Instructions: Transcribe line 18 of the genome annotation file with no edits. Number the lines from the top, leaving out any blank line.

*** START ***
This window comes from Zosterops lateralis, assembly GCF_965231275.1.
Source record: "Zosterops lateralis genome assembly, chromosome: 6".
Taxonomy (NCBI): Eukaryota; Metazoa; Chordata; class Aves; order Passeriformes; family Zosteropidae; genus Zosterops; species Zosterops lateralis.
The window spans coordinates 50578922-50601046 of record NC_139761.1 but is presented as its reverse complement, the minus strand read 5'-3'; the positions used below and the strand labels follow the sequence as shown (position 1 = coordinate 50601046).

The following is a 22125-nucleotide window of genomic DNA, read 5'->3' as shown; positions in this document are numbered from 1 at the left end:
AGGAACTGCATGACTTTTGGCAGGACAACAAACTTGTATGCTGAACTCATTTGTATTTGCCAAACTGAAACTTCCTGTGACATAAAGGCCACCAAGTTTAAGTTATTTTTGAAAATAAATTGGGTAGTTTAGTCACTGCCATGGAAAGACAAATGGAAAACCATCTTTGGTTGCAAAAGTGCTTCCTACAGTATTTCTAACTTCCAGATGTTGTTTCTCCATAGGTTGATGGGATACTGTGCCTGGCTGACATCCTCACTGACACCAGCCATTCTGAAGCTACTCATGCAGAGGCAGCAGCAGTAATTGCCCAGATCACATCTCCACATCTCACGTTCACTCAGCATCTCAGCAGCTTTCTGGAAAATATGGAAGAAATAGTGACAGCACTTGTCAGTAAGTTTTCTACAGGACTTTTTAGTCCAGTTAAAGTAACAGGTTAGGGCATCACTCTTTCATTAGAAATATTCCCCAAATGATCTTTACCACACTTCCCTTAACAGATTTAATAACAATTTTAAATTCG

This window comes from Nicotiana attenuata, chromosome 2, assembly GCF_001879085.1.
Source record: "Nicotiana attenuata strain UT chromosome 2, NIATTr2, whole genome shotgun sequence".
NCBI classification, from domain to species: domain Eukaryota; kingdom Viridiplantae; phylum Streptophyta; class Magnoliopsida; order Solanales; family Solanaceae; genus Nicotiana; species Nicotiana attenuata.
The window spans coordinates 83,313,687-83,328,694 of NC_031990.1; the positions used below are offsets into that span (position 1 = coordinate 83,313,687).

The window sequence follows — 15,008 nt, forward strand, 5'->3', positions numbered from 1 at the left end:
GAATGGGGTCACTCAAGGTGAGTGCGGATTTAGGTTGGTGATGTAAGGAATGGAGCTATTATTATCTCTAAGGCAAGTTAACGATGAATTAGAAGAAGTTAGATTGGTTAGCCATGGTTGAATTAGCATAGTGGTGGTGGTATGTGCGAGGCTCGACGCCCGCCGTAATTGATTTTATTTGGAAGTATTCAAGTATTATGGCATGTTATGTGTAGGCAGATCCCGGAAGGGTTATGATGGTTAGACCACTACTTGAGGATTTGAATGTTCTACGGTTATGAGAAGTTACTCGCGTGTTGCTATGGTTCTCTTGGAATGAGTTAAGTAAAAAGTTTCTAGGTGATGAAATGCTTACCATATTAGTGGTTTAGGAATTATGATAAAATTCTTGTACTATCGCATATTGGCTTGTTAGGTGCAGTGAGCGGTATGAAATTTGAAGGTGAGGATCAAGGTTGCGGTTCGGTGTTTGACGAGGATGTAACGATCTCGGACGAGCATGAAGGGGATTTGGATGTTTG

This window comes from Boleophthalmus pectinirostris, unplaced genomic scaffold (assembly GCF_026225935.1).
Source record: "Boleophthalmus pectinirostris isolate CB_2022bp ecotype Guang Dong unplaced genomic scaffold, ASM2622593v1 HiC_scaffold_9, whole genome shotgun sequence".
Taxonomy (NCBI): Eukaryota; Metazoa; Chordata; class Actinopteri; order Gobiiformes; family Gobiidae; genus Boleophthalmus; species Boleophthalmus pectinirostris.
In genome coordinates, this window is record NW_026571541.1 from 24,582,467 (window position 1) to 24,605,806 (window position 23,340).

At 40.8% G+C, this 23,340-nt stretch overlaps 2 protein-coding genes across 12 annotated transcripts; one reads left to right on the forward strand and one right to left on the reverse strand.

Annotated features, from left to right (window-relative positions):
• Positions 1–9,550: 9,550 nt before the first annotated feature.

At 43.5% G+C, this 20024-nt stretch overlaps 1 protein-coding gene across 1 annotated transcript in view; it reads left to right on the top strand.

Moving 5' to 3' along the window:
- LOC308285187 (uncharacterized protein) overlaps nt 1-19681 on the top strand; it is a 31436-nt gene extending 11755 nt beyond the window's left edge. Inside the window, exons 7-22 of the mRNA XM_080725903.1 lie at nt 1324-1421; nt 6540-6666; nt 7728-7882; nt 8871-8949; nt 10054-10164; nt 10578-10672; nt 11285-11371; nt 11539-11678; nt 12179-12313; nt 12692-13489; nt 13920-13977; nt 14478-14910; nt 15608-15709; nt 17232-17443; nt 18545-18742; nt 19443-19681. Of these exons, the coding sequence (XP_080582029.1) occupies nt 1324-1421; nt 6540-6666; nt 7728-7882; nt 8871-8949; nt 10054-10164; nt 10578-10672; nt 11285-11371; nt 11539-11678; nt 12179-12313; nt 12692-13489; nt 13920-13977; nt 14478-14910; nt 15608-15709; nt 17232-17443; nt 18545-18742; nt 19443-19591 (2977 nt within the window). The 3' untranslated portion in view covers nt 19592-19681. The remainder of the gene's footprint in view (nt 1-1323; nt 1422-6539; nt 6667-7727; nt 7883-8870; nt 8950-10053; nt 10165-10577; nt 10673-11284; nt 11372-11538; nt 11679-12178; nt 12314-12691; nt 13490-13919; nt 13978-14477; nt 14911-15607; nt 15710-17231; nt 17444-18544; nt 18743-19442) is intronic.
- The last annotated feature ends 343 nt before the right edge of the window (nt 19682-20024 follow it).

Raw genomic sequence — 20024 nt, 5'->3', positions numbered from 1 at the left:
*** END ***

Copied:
Annotated features, from left to right (window-relative positions):